Confidence regarding the 12-month outlook improved and there was strong growth of new orders, with rises also recorded in employment and purchasing. Inflationary pressures remained elevated, with input costs increasing to the greatest extent in six months.
The Ulster Bank Construction Purchasing Managers’ Index (PMI) – a seasonally adjusted index designed to track changes in total construction activity – rose to 58.0 in December from 56.7 in November. Readings above 50 indicate growth.
Simon Barry, chief economist Republic of Ireland at Ulster Bank, said: “The latest results of the Ulster Bank Construction PMI survey show that Irish construction firms experienced strong, and faster, rates of expansion in December. The headline PMI picked up for the second month in a row, with a very elevated reading of 58 marking a six-month high. Housing was again the strongest-performing sector in an encouraging sign that residential activity continues to increase at a substantial and accelerated pace. But the improvement was broadly-based, with commercial activity also rising at a rapid rate, while there was a welcome return to growth for civil engineering after six months of declining activity. Respondents reported that employment growth remains solid, albeit that the pace of hiring eased to its slowest pace since March 2015. A robust and strengthening pattern of new orders (which picked up to a four-month high) should underpin further gains in both staffing levels and wider activity in the months ahead. Overall, the Construction PMI is the latest indicator to paint a decidedly upbeat picture of the economy’s performance at the end of last year.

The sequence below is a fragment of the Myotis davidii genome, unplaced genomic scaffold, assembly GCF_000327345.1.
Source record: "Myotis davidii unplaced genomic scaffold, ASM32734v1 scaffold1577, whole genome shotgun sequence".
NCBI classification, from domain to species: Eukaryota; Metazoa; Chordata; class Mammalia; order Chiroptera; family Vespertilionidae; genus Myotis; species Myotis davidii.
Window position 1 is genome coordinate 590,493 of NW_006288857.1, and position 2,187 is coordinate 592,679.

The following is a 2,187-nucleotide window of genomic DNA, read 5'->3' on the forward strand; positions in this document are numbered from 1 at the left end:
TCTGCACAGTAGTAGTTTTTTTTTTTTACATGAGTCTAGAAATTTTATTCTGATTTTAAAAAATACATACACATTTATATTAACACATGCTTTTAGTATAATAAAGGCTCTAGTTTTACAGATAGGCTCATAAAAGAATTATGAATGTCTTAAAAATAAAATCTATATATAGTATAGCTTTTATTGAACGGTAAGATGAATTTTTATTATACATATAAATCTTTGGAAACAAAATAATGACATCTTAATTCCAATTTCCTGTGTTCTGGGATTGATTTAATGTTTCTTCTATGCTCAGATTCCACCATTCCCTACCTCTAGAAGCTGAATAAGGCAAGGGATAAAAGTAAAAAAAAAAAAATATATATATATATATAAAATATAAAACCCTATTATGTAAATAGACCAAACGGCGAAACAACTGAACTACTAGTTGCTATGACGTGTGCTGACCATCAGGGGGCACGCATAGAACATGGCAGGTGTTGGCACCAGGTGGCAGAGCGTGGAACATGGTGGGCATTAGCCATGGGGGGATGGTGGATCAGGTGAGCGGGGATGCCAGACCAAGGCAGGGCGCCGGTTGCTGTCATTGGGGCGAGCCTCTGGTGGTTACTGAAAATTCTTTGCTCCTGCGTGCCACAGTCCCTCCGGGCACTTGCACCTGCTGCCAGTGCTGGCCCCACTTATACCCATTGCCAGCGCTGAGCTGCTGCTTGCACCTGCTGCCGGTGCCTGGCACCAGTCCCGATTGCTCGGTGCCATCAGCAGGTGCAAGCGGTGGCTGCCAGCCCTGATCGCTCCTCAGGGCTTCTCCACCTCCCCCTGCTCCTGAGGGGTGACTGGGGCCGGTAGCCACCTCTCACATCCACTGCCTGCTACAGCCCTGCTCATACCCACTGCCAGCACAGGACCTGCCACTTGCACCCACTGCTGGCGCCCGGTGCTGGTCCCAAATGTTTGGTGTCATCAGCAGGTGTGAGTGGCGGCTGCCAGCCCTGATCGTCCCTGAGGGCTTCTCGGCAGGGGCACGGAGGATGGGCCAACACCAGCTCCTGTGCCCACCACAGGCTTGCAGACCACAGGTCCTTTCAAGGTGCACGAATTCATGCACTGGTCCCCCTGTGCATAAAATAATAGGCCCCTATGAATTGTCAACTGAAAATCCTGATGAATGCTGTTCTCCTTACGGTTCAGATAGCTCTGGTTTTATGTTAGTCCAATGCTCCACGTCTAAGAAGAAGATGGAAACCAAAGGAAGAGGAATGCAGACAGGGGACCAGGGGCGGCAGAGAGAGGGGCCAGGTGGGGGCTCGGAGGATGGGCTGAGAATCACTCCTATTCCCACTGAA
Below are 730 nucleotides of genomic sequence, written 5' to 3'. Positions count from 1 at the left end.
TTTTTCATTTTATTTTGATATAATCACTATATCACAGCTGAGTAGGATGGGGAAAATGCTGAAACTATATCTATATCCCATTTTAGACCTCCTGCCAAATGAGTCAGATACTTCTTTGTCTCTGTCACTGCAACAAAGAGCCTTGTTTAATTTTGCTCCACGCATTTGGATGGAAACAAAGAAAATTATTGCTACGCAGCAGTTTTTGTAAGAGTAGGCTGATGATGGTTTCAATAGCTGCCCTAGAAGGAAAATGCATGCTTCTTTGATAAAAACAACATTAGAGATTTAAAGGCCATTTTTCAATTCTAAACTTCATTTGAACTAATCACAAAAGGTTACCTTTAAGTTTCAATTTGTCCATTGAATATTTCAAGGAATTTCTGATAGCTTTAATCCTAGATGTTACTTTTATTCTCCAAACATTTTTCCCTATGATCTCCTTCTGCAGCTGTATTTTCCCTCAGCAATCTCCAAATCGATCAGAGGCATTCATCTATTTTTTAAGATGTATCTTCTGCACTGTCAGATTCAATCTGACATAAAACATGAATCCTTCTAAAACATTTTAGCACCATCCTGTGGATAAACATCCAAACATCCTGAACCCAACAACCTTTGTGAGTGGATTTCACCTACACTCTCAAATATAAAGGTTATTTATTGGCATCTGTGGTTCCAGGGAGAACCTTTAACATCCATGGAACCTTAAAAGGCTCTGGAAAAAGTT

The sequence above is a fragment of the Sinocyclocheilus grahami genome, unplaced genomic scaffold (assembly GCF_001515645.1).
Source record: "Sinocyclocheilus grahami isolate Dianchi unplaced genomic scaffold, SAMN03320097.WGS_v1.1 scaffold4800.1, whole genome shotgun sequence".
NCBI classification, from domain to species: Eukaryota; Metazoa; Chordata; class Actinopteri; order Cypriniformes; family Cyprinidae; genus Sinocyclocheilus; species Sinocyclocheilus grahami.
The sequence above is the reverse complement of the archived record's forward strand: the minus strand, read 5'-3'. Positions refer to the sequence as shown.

The particular strength of the housing sub-sector was mentioned by anecdotal evidence from respondents. New orders for housing projects, alongside improving economic conditions, contributed to a sharp overall increase in new business.
Rising workloads led constructors to increase both their staffing levels and purchasing activity during December. The rate of job creation was solid, but slowed to the weakest in 33 months. Meanwhile, the rate of growth in purchasing activity remained sharp and was only slightly slower than November’s five-month high.
Suppliers’ delivery times lengthened again at the end of the year, with rising demand for inputs reportedly causing pressure on supply chains.
The rate of input cost inflation picked up in December, with the latest rise the fastest since June. Alongside increases in the prices of materials such as insulation and steel, panellists also reported higher costs for fuel, insurance and staff.
Improving conditions in both the construction sector itself and the wider economy supported confidence among firms that activity will increase over the coming 12 months. Moreover, optimism rose to a three-month high.